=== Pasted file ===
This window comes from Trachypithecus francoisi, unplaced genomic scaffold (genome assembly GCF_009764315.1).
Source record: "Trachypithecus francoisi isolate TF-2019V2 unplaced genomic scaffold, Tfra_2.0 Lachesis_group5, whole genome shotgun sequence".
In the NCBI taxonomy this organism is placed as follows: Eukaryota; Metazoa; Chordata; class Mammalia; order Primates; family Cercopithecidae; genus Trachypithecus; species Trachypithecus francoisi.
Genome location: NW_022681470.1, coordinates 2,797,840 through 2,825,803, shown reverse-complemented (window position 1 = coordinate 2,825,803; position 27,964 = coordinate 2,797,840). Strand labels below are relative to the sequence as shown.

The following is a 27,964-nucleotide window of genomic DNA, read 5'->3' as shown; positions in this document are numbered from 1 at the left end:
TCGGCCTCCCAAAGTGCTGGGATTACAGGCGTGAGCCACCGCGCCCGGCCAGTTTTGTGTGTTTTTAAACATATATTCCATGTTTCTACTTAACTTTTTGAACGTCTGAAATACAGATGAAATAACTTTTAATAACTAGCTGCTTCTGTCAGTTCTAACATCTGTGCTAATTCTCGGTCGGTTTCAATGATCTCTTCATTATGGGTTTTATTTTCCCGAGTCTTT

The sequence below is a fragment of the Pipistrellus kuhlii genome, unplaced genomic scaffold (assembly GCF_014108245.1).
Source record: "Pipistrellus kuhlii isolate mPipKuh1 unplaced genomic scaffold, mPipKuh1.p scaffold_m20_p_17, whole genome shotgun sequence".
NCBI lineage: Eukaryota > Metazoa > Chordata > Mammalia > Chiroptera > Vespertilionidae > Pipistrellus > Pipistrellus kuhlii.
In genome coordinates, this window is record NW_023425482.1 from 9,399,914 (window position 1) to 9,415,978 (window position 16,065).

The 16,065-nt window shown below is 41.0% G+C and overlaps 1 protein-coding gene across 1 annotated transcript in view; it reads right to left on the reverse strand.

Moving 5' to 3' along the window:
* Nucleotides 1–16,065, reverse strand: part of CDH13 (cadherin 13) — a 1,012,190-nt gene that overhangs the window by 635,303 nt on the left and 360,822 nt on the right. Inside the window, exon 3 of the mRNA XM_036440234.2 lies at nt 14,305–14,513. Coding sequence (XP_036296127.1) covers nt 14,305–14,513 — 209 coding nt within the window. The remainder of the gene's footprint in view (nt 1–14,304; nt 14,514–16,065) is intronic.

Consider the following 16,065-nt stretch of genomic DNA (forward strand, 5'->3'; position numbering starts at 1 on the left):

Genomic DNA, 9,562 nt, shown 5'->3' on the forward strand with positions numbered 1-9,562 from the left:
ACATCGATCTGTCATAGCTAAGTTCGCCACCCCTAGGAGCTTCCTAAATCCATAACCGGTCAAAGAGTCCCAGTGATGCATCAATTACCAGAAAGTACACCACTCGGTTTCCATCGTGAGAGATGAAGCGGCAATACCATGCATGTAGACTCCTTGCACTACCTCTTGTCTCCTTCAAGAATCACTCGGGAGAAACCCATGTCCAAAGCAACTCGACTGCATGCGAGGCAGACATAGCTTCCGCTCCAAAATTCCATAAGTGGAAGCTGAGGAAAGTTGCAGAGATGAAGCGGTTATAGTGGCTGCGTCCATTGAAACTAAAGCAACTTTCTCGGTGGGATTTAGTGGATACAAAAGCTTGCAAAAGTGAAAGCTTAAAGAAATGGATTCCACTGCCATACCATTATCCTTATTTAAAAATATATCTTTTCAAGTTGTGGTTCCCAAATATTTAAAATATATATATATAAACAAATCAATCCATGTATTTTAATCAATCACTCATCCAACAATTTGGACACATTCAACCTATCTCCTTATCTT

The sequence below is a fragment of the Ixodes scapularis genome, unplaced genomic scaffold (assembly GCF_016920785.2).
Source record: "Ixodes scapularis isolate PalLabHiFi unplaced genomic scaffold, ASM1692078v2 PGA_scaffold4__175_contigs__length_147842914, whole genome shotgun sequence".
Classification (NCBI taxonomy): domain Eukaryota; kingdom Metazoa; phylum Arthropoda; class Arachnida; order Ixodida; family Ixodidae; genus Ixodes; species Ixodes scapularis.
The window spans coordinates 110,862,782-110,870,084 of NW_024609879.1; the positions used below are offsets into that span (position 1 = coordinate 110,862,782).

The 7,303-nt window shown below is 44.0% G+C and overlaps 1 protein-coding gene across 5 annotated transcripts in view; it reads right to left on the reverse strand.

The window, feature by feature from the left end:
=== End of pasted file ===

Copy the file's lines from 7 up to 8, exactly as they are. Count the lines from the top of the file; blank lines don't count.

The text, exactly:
The sequence below is a fragment of the Pipistrellus kuhlii genome, unplaced genomic scaffold (assembly GCF_014108245.1).
Source record: "Pipistrellus kuhlii isolate mPipKuh1 unplaced genomic scaffold, mPipKuh1.p scaffold_m20_p_17, whole genome shotgun sequence".